Furthermore, if you move out before being forcibly removed, you will have the opportunity to take all of your stuff with you. Otherwise, according to the citizen’s advice, you must notify the landlord that you will be returning to reclaim your personal belongings.
Before agreeing to rent a property to a potential renter, landlords look into their rental history. Your rental history will be severely tarnished if you allowed your former landlord to take you to court by neglecting to move out when he requested you to. Potential landlords will be able to learn about your decision, which may discourage them from renting to you.
Once you’ve moved out, you can shield yourself from legal action by giving your landlord formal notice. Your notice can be as simple as a note mentioning the date you left. Make a duplicate for yourself and retain one for your records. Make a third copy to submit with the court if you are moving after the landlord has secured a judgment against you but before a sheriff’s deputy has come to warn you that you must vacate.
Is it possible for you to stay in your home after the move-out date?
Yes. The notice to quit is a legal document that establishes your desire to relocate. The purpose becomes reciprocal when the landlord accepts. When the notice period ends, the tenancy is not automatically ended. After mutual agreement, the tenancy terminates when you give the keys to the landlord.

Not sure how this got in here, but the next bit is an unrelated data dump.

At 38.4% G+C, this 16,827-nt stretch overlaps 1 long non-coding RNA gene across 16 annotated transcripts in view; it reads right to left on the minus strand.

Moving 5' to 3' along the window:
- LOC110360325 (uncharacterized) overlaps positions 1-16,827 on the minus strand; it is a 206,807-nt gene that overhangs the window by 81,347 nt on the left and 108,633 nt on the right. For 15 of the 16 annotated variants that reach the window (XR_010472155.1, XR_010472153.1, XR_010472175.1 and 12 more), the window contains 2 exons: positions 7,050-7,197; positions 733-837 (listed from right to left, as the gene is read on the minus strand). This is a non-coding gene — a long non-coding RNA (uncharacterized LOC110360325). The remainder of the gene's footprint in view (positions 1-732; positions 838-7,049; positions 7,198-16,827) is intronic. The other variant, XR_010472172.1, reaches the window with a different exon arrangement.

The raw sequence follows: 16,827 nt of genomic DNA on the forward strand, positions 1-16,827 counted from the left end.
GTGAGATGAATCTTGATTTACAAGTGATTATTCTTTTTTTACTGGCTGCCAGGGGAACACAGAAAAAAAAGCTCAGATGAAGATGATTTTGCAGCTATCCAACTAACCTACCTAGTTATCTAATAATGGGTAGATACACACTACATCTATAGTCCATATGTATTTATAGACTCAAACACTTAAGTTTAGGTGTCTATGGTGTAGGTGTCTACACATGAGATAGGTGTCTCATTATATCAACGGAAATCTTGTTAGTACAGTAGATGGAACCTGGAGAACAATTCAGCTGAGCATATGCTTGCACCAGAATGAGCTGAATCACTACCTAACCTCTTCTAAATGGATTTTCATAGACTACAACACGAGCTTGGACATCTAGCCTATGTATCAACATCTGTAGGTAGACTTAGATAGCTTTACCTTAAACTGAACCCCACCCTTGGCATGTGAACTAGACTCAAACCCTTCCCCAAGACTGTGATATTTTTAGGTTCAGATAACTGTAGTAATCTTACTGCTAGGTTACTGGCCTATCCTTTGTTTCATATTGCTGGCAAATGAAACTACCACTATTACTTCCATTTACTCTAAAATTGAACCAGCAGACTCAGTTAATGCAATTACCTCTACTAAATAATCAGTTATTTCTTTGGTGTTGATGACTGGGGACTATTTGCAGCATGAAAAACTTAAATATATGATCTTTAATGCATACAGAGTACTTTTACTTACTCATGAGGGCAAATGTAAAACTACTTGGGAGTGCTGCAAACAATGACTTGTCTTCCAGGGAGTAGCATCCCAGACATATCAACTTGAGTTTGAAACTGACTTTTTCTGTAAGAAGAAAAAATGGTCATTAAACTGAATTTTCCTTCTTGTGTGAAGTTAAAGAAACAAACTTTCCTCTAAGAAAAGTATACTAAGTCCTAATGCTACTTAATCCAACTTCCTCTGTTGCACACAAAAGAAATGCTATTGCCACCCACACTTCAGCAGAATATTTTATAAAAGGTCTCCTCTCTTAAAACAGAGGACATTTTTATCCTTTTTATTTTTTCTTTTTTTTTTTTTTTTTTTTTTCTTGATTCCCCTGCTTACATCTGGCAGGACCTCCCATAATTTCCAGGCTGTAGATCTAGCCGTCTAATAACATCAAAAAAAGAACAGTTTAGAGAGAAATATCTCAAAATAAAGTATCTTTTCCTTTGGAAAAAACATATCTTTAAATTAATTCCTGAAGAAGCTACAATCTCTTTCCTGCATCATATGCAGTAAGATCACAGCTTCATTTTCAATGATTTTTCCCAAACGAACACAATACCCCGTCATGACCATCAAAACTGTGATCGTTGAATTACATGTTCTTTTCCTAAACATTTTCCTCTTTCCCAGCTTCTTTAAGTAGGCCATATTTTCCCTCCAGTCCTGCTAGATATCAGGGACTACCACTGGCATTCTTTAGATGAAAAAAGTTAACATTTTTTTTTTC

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You remain the legal occupier of the property until that time comes, and your rights to privacy and exclusive control over your house are still in effect. The landlord is not allowed to enter the premises or enable anyone to enter without your permission. If you don’t leave, your landlord will most likely start the eviction process.
For periodic Assured Shorthold Tenancies, the eviction procedure is as follows: